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Portland says landlords can’t hoist rents until next year without board approval

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August. 6 – Portland landlords, many of whom are seeing higher property taxes due to the recent revaluation, are wrangling with the city over whether the unused rent control law will allow them to increase rents this year without first getting permission from the city’s rental board.

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A city attorney said final week that landlords cannot hoist rents to preserve up with inflation or hoist taxes until next year, even though landlords will pay higher taxes for the current half year. It also recommended that the newly created Board of Tenancies, tasked with awarding additional rent increases, handle these requests on a case-by-case basis, rather than offering a wide interpretation of the law.

The city’s position is drawing criticism from landlords and one of the authors of the Rent Control Act, who says the council could grant a blanket hoist to all landlords to aid offset the increased costs caused by the revaluation.

As a result of Portland’s first revaluation in 15 years, appraisal property values ​​on the peninsula have increased dramatically, including many multi-unit rental properties. Some owners see their tax bills double and will have to pay their unused assessments for the second half of the calendar year.

Randy Bollenbach owns and operates 59 condominiums in four buildings with her husband and other business partners. She’s read the ordinance, the city’s advice to landlords online and watched board meetings and owners’ associations, and she’s still confused about what she’s allowed to do.

“It’s really firm as a little operator trying to figure out these things – everything is unused,” Bollenbach said. “We’re not lawyers, so I’m still confused.”

Ann Torigrosa, the city’s involved attorney, told the Board of Rentals final week that the law states that the city will publish the percentage increase in inflation and property tax increases in September for the following year. This means that this year, landlords can only increase rent by up to 5 percent if the unit is delivered.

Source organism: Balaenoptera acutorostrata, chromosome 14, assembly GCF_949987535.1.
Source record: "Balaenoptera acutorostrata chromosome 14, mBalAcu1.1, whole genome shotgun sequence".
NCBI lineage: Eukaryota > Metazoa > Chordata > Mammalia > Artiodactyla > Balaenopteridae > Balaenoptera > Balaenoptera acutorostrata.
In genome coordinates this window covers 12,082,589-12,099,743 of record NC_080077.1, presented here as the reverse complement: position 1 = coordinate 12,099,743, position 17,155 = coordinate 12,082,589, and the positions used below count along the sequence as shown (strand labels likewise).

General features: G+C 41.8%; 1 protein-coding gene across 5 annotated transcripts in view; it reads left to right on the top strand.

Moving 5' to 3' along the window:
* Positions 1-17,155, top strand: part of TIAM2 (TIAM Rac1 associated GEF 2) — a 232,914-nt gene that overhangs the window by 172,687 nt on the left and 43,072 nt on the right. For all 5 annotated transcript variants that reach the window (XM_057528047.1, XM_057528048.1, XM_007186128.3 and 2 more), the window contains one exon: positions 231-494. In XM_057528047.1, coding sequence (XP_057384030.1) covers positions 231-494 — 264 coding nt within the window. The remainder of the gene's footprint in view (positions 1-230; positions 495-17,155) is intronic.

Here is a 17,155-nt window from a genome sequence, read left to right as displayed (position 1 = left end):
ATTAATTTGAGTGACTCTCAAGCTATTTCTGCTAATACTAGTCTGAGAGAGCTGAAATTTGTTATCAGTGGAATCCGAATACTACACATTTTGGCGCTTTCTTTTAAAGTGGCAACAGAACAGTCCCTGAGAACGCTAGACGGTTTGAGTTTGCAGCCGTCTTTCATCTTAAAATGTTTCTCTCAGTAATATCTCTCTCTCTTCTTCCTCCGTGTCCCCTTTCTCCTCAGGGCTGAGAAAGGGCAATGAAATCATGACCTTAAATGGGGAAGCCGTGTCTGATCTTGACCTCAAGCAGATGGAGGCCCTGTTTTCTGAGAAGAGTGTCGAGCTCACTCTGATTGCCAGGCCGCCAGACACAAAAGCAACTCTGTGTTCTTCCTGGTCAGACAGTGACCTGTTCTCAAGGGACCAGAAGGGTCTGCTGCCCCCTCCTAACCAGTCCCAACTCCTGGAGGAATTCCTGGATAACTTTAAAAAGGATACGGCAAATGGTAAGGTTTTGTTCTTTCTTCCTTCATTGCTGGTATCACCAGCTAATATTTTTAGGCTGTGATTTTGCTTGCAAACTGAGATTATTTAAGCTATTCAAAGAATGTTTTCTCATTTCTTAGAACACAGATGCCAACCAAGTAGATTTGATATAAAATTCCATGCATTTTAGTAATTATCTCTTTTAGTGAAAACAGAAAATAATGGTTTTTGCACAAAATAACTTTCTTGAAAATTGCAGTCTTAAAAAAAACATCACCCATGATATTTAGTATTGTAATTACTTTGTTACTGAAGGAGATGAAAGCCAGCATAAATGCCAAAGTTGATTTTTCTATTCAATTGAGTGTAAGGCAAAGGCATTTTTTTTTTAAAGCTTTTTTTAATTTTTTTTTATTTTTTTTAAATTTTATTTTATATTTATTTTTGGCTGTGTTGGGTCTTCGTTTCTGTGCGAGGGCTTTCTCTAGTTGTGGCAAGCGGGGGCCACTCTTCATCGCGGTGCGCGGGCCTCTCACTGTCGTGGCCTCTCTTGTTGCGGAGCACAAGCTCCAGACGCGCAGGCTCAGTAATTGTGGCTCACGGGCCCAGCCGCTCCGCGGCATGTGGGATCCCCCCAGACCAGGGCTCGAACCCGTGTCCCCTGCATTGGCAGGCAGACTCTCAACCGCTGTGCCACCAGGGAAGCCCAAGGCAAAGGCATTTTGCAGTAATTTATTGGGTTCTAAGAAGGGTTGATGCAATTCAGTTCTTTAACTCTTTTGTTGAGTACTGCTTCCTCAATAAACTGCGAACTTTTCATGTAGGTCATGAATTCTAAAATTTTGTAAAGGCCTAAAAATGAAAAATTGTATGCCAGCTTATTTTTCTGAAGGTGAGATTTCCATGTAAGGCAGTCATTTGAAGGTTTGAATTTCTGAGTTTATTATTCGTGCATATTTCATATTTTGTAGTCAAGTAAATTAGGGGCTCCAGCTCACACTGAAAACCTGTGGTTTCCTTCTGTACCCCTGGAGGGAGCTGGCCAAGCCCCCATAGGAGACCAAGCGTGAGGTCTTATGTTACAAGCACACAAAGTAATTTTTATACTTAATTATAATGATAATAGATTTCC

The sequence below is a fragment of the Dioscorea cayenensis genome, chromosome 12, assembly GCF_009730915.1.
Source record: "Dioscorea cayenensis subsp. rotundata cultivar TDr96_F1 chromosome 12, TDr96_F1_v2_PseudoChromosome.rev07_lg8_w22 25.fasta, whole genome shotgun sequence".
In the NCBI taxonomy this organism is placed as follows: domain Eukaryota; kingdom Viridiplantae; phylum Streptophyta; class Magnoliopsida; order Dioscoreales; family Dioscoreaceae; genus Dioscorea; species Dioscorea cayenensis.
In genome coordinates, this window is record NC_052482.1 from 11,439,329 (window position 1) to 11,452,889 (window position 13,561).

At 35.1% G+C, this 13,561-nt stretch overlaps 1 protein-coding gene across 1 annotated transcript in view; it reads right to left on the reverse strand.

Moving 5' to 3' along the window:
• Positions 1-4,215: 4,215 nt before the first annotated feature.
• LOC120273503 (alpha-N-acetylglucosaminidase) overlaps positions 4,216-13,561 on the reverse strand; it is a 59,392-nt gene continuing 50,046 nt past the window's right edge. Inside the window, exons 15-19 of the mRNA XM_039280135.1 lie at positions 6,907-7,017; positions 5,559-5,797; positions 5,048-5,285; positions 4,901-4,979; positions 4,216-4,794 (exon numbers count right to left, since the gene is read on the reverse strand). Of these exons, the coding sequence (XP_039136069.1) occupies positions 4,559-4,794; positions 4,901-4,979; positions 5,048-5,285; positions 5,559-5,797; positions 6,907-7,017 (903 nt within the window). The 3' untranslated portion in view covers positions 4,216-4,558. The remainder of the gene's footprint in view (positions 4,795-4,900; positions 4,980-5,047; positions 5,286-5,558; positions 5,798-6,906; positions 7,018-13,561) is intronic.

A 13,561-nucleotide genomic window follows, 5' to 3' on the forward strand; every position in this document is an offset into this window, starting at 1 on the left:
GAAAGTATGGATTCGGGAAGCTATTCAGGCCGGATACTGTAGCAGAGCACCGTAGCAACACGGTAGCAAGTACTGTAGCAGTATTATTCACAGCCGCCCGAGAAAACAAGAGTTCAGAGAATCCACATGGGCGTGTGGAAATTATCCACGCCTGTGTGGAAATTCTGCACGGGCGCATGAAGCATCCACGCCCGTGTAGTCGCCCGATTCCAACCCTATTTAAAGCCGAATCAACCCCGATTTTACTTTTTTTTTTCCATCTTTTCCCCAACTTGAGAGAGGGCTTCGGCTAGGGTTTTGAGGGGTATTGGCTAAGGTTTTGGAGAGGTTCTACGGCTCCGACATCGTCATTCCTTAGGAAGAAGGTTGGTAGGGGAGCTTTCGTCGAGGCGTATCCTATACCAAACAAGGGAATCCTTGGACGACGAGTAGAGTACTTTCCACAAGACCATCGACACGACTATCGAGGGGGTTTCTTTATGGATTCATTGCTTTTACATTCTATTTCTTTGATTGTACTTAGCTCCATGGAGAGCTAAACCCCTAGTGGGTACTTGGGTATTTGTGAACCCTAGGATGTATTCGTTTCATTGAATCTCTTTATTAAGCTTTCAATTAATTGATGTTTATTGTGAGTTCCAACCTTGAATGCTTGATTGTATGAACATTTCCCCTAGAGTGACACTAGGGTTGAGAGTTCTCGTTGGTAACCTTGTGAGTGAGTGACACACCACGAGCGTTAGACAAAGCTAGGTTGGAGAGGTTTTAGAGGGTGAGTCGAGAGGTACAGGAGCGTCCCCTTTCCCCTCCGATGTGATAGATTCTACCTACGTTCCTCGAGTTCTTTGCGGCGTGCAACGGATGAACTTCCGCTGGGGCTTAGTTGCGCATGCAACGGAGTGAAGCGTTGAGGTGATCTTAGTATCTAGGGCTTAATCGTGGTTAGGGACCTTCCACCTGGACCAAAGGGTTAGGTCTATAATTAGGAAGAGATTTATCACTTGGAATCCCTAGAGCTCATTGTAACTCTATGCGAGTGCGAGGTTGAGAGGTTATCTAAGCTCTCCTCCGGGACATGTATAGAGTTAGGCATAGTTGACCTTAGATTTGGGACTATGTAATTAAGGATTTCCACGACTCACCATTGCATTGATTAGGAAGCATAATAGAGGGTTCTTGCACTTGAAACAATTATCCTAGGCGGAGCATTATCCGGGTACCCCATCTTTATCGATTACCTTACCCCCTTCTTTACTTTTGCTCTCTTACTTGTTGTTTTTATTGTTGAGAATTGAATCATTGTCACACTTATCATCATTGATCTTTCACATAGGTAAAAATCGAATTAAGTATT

begin to interpretation

“The only eligible rent increases for 2021 are a unused tenant increase or an increase provided by the Tenancy Board,” she said.

Torregrossa acknowledged that the decree could be interpreted differently, but discouraged the council from offering its own interpretation outside of a particular application.

A city spokesperson said the city had received “several” requests for rent increases since the council completed acceptance forms in June. The Rental Management Board heard and approved the first rent increase request final week, and others are scheduled to grip their next meeting.

Jessica Grunden, the city’s director of communications, said the Office of Housing Safety has investigated nine formal complaints about illegal rent increases and received “abundant calls” from tenants requesting information.

“So far, the city has not had to issue any notifications of the violation,” she said. “We have notified the landlords of the provisions of the law and received voluntary compliance in each case, and some cases are still being pursued.”

Grunden said landlords can only be given a rent increase this year for property taxes if they can demonstrate they can no longer get a sincere rate of return. Otherwise, they will have to wait until next year.